Earlier today, I posted my year-end balance sheet for 2007. This is a companion to that report. Below, I list my expenses and income for December 2007 and the entire year, as well as some numbers from prior years for comparison. The balance report lists the state of my various accounts, while the income statement shows how some of those balances changed.
As you will see from the numbers, it was an expensive month. If you click on the graphic below, you’ll get a larger version of the table to help you read the details.
Answers to Frequently Asked Questions
The report is made with Intuit Quicken and Microsoft Excel. Here’s an income and expense report Excel template.
Explanation and Details
My day job salary has held steady since receiving a raise in 2007. With no opportunity for overtime in my new job, I can’t earn more without getting another raise or finding a new job. I was willing to take my current job, knowing there was no opportunity for overtime, because it is closer to home. I’m spending less on commutation costs than I would have otherwise because of the shorter drive. That explains the decrease in my fuel expenses over the past fe years. This decrease in spending doesn’t match the decrease in salary, however.
Perhaps working overtime less has led to more focus on my side business, which has grown over the past couple of years. For those who don’t know, I run Consumerism Commentary like a business, as it generates income from advertising. Consumerism Commentary accounts for a majority of my side business income. About a year ago, the gross income from all the side business sources began to outpace the gross income from my day job at a financial institution. I wasn’t seriously considering leaving the day job to focus on the side business full time, however. It would take more than just a higher income. I am not convinced of the long-term viability of generating income from these projects, so even though I am trending twice as much from the side business than from the day job, I won’t be making any moves to quit and work for myself full time.
The dividend income is almost completely in tax-advantaged retirement accounts, so I will not owe taxes on most of that income. My retirement accounts are growing at a good speed (when the markets cooperate) and it’s nice to think that by the time I retire, I may be able to live off dividends entirely. The realized gains are also mostly in tax-advantaged accounts, but I will owe taxes on gains as a result of my employee stock purchase plan. We have opportunities to purchase company stock at a discount. I try to sell the stock as soon as allowed to reduce risk; my 401(k) contains required company stock, and my salary is dependent on the health of the company.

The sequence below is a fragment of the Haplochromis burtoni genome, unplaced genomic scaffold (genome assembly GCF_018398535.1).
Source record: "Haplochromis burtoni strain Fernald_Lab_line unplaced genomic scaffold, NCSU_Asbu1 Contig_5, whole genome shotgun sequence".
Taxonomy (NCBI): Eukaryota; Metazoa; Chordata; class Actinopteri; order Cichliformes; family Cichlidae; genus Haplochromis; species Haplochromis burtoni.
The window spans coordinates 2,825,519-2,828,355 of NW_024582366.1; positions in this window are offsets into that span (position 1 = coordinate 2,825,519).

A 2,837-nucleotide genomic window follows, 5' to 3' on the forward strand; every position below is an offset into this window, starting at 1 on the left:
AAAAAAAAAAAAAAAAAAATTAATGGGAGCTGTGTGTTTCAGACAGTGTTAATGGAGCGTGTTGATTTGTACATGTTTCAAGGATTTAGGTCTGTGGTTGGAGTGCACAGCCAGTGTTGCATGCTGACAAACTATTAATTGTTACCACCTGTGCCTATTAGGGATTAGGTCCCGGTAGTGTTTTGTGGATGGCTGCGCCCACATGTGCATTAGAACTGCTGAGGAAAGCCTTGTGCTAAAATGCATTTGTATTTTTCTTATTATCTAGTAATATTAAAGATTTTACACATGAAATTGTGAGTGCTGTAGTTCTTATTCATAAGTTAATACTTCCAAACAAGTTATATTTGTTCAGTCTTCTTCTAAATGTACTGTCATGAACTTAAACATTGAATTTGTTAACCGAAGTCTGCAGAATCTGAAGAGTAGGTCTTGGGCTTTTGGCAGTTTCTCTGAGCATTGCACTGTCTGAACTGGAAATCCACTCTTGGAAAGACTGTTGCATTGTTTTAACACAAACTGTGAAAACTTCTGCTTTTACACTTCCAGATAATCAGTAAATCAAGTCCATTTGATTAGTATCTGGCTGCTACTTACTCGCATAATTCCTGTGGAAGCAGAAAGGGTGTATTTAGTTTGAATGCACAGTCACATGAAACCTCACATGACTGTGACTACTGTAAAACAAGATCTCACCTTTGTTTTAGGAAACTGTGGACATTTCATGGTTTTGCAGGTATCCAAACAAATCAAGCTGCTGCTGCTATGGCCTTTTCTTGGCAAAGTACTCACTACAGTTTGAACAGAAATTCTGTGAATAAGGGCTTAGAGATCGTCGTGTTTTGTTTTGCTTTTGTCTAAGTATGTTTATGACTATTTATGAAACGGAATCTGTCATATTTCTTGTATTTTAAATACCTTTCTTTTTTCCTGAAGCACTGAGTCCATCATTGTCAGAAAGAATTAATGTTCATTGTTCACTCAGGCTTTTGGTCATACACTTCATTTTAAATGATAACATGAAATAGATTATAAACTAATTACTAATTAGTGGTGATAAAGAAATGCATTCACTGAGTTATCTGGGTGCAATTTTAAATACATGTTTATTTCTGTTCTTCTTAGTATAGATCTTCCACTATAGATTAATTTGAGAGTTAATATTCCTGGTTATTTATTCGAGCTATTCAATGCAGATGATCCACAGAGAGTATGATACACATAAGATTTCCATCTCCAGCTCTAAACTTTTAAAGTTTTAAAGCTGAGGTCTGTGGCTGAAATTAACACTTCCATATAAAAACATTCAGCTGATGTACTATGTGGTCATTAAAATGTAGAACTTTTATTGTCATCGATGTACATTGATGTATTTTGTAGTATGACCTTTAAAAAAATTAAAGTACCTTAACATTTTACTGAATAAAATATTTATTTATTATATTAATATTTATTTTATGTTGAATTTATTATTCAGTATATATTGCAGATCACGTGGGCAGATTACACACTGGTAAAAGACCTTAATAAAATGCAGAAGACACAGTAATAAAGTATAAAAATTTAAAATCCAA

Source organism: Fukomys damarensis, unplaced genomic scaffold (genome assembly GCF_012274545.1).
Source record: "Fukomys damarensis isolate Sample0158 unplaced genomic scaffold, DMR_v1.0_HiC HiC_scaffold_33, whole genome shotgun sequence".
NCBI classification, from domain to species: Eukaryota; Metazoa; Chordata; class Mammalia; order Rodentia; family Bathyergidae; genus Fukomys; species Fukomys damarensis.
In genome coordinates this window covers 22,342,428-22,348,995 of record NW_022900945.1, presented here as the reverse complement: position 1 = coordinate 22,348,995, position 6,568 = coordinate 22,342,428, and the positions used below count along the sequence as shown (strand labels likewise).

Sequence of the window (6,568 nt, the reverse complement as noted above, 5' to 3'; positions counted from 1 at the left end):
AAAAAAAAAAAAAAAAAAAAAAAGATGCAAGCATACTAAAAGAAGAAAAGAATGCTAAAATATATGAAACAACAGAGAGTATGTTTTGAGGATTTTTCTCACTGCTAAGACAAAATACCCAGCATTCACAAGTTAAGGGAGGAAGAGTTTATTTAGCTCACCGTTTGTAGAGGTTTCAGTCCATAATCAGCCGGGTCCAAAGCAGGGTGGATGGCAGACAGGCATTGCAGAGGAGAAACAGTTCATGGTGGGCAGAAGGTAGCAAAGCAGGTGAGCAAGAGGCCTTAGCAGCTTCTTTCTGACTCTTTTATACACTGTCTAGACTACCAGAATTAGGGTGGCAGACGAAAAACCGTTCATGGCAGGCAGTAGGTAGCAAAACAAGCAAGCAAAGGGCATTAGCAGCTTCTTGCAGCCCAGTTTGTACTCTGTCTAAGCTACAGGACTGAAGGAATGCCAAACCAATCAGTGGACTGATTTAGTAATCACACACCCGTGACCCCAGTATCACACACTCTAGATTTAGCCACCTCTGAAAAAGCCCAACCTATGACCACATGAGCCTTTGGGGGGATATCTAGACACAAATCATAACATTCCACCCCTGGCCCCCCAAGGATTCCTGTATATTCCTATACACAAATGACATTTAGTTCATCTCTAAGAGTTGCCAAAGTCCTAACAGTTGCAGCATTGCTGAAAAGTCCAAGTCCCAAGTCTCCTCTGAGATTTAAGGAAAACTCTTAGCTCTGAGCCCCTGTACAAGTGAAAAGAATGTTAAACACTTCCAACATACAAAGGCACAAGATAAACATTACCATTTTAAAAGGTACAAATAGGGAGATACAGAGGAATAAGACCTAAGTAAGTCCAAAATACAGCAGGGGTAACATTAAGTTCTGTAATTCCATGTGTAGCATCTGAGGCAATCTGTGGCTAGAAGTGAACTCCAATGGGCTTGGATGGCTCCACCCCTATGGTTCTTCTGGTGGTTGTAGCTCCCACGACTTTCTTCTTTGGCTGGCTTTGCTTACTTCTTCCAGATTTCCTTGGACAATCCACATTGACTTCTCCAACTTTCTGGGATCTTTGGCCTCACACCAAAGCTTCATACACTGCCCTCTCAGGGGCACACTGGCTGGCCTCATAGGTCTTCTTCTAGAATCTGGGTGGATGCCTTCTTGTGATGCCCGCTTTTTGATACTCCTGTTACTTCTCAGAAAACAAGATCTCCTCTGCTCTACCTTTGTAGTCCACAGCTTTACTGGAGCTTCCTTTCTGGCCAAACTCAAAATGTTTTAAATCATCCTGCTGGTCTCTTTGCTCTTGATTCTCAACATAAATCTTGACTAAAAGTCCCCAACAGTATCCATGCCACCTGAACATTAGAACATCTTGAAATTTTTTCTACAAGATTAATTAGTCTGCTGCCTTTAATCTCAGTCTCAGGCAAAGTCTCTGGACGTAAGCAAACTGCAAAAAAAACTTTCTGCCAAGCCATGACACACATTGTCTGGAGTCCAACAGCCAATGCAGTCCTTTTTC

The miscellaneous auto expense is primarily a new GPS device. I purchased a Tomtom GO 720 for myself. This replaced my old navigation system of a suction-cup compass on my windshield and a road atlas. My girlfriend recorded her voice on the new GPS so when I program a destination, she will always be there to tell me where to drive.
The $5,000 charity expense is my contribution to my own charitable gift fund, from where the funds will be distributed to organizations I plan to support.
Everything else is fairly standard. Looking at the year-over-year trend, my expenses jumped significantly this year. The increase is due primarily to rent, which increased $7,000 this year, business expenses which also increased over $7,000 but will be deductible, tax which increased $8,000, and charity with an increase of $5,000. My entertainment expenses jumped quite a bit as well. That comes from the purchase of a guitar which I could always stand to practice more, and some “toys” like the Xbox 360. I also upgraded my living room entertainment set-up with a new HDTV, a high-definition DVD player, and a small surround sound audio receiver with speakers. I don’t expect this spending to continue; I think I’ll be set with what I have for a long time.
The final challenge for 2007 will be to deal with taxes. I should be able to avoid underpayment penalties thanks to making enough quarterly payments, but I’m going to have to grab a tax accountant. I’ll start by doing my own taxes using online software like TurboTaxOnline (which I’ve used in previous years) or TaxAct (which I used last year because it was less expensive). Once complete, I’ll meet with a tax accountant just to make sure I didn’t miss anything.
Updated May 5, 2014 and originally published January 2, 2008. If you enjoyed this article, subscribe to the RSS feed or receive daily emails. Follow @ConsumerismComm on Twitter and visit our Facebook page for more updates.